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In the next issue of Garden Railways, there's a product called "SmartSwitch" in the product reviews. http://www.anemodel.com This is a system that uses standard R/C car servo motors to control switches. It has a DCC interface. I'm not sure how you'd go about mounting the servos outdoors so that they'd remain weatherproof. One way would be to mount them inside a building such as a switch tower and run prototypic rods and links to the nearby switches like the prototypes. The servos would stay safe, and you'd not only have the cool effect of watching your switches throw back and forth, but you could watch all that cool linkage, too. (BTW, the system allows for multiple servos on the same control, so one control can run both switches of a crossover, for example.)

Later,

K
 

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Eddie, welcome to MLS and welcome to the US. I too started with 00, and with Hornby. My dad owned a newspaper/toy store in Birmingham and we built a window display layout with my Hornby 3 rail.... You will find MLS a great place and a great resource.
 

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Welcome to the forum and the world of Garden RR. I use DCC but as far as turnout control I use all manual as I like following the train as much like the real RR. More realistic. I have thought of just doing two turnouts as remotes on my newly installed reverse loops and looking at air power with remote decoders to operate. Later RJD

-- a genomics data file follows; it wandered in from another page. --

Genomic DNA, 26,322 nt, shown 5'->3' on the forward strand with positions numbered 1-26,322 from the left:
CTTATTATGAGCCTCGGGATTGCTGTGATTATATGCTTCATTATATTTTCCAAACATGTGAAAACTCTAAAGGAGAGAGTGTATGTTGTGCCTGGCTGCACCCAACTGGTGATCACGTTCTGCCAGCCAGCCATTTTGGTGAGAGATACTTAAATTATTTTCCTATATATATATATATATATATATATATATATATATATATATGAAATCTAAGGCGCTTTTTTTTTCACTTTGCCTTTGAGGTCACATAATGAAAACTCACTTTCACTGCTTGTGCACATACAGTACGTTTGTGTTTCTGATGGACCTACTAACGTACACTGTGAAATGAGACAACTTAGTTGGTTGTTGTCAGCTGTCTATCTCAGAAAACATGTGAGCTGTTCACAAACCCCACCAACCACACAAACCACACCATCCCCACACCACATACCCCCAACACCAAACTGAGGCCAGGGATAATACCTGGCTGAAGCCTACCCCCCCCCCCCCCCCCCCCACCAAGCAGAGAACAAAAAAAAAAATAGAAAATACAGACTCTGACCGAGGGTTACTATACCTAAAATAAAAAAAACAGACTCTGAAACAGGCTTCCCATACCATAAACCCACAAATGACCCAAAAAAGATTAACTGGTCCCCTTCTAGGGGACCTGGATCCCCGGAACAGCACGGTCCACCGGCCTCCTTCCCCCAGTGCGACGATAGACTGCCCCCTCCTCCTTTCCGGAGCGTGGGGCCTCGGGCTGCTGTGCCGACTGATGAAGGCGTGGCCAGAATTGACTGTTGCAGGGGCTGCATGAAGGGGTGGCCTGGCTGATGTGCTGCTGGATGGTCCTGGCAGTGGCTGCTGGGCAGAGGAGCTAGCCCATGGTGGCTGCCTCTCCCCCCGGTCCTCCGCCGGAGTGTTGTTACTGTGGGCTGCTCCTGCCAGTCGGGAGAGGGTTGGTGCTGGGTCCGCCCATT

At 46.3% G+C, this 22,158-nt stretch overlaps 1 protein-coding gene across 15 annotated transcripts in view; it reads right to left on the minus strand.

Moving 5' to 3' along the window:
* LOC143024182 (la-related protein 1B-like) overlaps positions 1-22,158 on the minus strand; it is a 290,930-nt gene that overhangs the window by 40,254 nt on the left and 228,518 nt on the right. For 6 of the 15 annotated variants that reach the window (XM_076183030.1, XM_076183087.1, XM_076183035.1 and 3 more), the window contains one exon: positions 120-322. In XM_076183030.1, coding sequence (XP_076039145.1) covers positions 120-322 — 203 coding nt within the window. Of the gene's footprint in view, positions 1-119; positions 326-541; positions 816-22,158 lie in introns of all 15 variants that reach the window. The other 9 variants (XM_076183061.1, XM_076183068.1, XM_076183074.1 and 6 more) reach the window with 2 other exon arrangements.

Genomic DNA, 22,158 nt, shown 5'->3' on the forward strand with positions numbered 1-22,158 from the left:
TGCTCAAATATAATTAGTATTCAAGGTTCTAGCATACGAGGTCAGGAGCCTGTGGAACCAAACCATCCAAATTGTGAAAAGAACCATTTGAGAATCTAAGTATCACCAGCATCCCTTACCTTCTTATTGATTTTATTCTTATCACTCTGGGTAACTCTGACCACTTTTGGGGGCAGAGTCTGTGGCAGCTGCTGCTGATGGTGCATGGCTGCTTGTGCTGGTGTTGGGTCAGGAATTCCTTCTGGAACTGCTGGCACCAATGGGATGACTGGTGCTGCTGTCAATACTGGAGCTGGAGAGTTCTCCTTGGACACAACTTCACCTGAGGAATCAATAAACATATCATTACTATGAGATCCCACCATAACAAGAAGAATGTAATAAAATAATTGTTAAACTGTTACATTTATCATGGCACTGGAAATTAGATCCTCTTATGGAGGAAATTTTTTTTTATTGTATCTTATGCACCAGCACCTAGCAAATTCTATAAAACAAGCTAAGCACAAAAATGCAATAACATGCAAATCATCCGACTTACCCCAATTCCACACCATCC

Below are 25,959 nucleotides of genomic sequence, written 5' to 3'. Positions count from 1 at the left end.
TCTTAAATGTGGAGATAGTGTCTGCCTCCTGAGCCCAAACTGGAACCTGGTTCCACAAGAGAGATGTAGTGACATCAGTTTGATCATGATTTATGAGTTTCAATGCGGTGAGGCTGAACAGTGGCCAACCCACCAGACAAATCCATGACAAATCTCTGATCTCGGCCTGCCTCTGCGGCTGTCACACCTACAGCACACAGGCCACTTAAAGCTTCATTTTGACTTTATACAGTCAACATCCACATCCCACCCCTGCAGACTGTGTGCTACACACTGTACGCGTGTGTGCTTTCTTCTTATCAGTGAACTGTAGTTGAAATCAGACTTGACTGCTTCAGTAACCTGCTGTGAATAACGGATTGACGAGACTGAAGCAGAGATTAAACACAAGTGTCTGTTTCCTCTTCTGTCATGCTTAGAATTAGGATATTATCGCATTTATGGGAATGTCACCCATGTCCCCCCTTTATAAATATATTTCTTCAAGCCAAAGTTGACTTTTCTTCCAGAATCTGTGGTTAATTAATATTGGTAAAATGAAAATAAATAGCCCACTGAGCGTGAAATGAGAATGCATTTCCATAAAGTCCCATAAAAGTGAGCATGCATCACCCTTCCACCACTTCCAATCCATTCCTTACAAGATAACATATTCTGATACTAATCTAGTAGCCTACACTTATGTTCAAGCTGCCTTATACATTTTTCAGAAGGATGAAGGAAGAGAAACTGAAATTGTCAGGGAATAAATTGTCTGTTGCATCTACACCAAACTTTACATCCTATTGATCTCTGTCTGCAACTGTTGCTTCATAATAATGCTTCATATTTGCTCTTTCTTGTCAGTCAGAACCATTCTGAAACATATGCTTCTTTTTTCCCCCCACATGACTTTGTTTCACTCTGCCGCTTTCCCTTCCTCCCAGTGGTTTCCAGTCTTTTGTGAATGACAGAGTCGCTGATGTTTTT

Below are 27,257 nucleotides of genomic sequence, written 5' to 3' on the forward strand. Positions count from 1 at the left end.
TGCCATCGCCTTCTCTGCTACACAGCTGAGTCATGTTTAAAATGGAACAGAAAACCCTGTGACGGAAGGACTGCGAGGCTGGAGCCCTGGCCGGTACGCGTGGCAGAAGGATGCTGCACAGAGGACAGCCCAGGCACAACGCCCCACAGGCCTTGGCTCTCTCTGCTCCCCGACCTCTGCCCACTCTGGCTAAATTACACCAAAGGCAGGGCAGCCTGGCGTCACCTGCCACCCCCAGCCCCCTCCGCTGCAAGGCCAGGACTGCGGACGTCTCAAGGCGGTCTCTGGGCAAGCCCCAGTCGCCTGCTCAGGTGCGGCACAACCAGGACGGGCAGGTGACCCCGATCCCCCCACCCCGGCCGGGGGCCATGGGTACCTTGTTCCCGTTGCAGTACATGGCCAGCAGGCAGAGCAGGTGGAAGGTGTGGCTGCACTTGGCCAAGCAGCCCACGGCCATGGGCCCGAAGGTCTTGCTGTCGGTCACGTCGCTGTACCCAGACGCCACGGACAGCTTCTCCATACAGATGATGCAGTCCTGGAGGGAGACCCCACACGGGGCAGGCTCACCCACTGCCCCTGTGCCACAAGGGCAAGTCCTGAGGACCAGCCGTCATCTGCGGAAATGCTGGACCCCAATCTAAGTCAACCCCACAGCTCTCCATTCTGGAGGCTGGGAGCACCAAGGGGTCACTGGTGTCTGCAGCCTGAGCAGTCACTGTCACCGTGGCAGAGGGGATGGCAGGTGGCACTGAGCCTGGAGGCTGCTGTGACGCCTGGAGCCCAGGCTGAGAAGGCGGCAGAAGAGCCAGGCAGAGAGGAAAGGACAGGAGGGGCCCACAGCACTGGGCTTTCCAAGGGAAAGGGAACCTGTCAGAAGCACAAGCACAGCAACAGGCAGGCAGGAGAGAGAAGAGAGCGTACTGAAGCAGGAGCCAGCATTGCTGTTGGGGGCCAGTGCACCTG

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Hi Eddie.....

From the UK to Columbia, Il.... That's quite a trip. Lived in Belleville for years until I sold my business back in 86. Kicked around the globe for a while, even in the UK....

Welcome to MLS..... A wonderful place with great information, a whole lot of answers (whether you have a question or not...)
and a place where we do have some fun in spite of ourselves.

However, we always have fun with our trains.....
 

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Gee what a small world Stan as I grew up in Palatine Ill and as a railroader worked on the line going to the new Chrysler plant. Later RJD
 

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Discussion Starter #10
Hi
Thanks for the information - the mists begin to clear and I am starting to see a way ahead .... I will look into these methids further

As for DCC - the more I read the more confused I get ... I guess everyone stands by what t hey have bought and used . and like everything in life there is no one perfect solution

I have acquired mainly LGB locos so far so will be looking for something that works best with them.
I wil admit though, it is both interesting and fun to learn all this new stuff


Thanks again
 

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Discussion Starter #11
PS
Your responses have proved what i had thought of the forum, you are a very welcoming, knowledgeable bunch of people who love to share their experiences. thanks again for the welcome and information.
I look forward to learning lots on here

Eddie

"I am prepared to meet my Maker. Whether my Maker is prepared for the great ordeal of meeting me is another matter." Sir Winston Churchill
 

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Eddie, as they said - welcome! (I still have an OO train: Nucast B1 and 4 Hornby teak coaches.)

how do you remotely control points


Let me make the observation that a garden railway is different in size from an indoor OO layout. Switches are a major maintenance item - the blades and check rail gaps get full of debris, so you have to brush them off regularly [= before each operating session.] And they can be a long way away hidden behind a bush!

When you start planning your garden layout, like many of us, you may decide to cluster the switches/points close to the accessible side of the layout. The link below is a photo of my garden railroad, taken from the roof when I was inspecting a chimney. It's about 60' by 20' with 10' radius (20' diameter) curves.